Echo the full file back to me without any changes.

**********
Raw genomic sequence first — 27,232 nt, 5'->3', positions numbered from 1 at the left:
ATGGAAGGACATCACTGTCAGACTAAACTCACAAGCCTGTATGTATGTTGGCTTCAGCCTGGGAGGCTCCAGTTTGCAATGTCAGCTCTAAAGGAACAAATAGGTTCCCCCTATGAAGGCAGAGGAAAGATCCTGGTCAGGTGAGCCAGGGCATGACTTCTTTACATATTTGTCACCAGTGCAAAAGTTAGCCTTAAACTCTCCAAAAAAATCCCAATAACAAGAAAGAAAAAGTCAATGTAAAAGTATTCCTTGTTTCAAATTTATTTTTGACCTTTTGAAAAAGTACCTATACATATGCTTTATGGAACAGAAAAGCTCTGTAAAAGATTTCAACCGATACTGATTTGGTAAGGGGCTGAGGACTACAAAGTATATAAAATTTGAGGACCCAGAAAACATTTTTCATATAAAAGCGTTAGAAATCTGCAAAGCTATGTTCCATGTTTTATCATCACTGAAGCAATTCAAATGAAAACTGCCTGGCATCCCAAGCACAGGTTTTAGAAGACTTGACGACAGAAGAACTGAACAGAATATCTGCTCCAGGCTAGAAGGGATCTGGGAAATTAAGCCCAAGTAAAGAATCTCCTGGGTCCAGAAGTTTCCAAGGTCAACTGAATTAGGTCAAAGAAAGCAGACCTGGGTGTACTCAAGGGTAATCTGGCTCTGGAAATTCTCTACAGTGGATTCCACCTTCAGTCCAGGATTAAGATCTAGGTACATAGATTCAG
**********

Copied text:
Raw genomic sequence first — 27,232 nt, 5'->3', positions numbered from 1 at the left:
ATGGAAGGACATCACTGTCAGACTAAACTCACAAGCCTGTATGTATGTTGGCTTCAGCCTGGGAGGCTCCAGTTTGCAATGTCAGCTCTAAAGGAACAAATAGGTTCCCCCTATGAAGGCAGAGGAAAGATCCTGGTCAGGTGAGCCAGGGCATGACTTCTTTACATATTTGTCACCAGTGCAAAAGTTAGCCTTAAACTCTCCAAAAAAATCCCAATAACAAGAAAGAAAAAGTCAATGTAAAAGTATTCCTTGTTTCAAATTTATTTTTGACCTTTTGAAAAAGTACCTATACATATGCTTTATGGAACAGAAAAGCTCTGTAAAAGATTTCAACCGATACTGATTTGGTAAGGGGCTGAGGACTACAAAGTATATAAAATTTGAGGACCCAGAAAACATTTTTCATATAAAAGCGTTAGAAATCTGCAAAGCTATGTTCCATGTTTTATCATCACTGAAGCAATTCAAATGAAAACTGCCTGGCATCCCAAGCACAGGTTTTAGAAGACTTGACGACAGAAGAACTGAACAGAATATCTGCTCCAGGCTAGAAGGGATCTGGGAAATTAAGCCCAAGTAAAGAATCTCCTGGGTCCAGAAGTTTCCAAGGTCAACTGAATTAGGTCAAAGAAAGCAGACCTGGGTGTACTCAAGGGTAATCTGGCTCTGGAAATTCTCTACAGTGGATTCCACCTTCAGTCCAGGATTAAGATCTAGGTACATAGATTCAG